Following their two large-scale losses to the Tampa Bay Rays, the Toronto Blue Jays find themselves 4 1/2 games out of the wild card and 6 1/2 games out of the lead in the American League East.
The biggest hole on the team - one that was exposed during their just finished nine-game home stand against their AL East opponents - appears to be in their bullpen. More specifically, at the closer's spot.
The club has all but said that closer Kevin Gregg won't be used in back-to-back games against the same opponent. Jason Frasor, who opened the season in the closer's role, hasn't earned it back and Scott Downs seems to be locked in where he is - as the club's top left-handed reliever.
I understand that the club is rebuilding this season and that anything that happens in 2010 should be considered a bonus. But seeing how competitive the club is, I don't see why they shouldn't roll the dice and get some back-end help.
Now, before you start hammering the Your! Call button on the bottom of this, just hear me out a little!
There are at least 10 clubs in the game now that would love to trim their payroll. Some of those teams are bound to have better options to close in the AL East than Gregg, who relies more on guile than stuff.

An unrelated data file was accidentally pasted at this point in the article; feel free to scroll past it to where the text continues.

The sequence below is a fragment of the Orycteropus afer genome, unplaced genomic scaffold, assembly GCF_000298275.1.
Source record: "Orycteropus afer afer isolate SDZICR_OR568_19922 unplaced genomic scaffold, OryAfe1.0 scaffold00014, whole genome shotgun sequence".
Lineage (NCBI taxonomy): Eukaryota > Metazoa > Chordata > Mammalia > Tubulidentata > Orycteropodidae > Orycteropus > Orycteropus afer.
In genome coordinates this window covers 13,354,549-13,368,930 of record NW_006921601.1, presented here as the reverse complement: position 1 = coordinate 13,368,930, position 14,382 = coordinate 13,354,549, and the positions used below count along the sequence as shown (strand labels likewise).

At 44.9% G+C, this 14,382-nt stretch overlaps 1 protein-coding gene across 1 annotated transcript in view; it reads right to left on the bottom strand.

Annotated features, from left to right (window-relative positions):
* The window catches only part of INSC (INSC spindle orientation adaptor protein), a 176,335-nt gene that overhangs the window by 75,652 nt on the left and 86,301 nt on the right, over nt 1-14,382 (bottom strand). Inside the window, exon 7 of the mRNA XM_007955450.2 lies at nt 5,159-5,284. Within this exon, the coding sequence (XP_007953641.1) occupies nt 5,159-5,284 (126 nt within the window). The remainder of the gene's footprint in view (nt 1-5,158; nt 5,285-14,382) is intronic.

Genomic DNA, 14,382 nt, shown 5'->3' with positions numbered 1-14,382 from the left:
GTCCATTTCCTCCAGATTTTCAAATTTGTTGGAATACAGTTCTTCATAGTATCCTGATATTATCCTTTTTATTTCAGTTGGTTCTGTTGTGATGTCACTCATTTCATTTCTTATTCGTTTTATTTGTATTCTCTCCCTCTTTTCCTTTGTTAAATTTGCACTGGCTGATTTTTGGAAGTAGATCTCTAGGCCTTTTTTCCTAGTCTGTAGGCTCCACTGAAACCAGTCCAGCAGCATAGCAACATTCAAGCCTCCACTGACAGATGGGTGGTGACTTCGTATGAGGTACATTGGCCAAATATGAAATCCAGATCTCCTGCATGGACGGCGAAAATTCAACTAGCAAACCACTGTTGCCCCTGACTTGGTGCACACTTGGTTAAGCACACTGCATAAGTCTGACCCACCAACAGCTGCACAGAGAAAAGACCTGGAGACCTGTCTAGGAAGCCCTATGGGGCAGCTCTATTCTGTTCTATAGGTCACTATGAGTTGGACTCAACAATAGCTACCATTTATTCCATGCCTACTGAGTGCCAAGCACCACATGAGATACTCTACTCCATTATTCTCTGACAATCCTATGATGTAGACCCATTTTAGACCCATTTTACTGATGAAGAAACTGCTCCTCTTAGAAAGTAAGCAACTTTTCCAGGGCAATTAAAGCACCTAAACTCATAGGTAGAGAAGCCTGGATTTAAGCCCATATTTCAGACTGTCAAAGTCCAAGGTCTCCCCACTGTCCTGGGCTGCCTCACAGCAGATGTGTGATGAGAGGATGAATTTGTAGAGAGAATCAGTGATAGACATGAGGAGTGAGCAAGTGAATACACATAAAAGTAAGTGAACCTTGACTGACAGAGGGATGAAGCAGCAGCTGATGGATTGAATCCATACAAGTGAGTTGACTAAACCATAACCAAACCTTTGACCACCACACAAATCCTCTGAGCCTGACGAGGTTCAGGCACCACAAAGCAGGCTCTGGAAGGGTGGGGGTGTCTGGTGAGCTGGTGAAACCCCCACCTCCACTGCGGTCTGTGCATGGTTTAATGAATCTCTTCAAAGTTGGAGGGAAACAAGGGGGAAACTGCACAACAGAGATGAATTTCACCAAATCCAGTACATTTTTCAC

What I propose is adding one of those types of players. Sounds easy, doesn't it?
Of course not, but the Jays do have one advantage that other clubs don't and it's a reserve of money. Heading into the season, the club's brain trust stated that the club has money to spend when they need it.
I'm thinking now is one of those times.
To be clear, I'm not saying that the Jays should/would/will consider any deal for a relief pitcher that would include any of their key prospects like Brett Wallace or Kyle Drabek.
What I propose is that they contact teams that have relief pitchers they like, and whose undesirable contract expires at the end of the season. Then they offer the parent club a low level/non prospect to take the player.
If you think that situation sounds far fetched, it happens. It would be a similar move to the one the Jays did last year, letting Alex Rios go to Chicago for nothing during the waiver process.
The only real downside I can see to a move like this is if the club adds a relief pitcher for a few million dollars for the rest of the year, and the player doesn't pan out. The only thing that the club would lose is money - which I know is easy to say because it's not my money, but the future wouldn't be touched.
Are the Jays a legitimate contender for a playoff spot this year? While I wouldn't think so, I also never expected them to be this good at this point in the season.
Nothing in baseball is guaranteed. While it's easy to say, 'if they're this good now, just wait until next year,' you just never know.
And right now, the club is still in the race. You could make an argument that they would be a lot closer, if they could finish teams out in the later innings.
If you don't have to mortgage the future, why not spend the money to see how far the club can go?